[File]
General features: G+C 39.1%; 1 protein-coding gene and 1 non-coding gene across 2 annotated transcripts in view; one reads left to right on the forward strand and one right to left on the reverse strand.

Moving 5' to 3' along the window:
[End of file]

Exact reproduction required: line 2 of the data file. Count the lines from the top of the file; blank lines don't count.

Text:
Moving 5' to 3' along the window: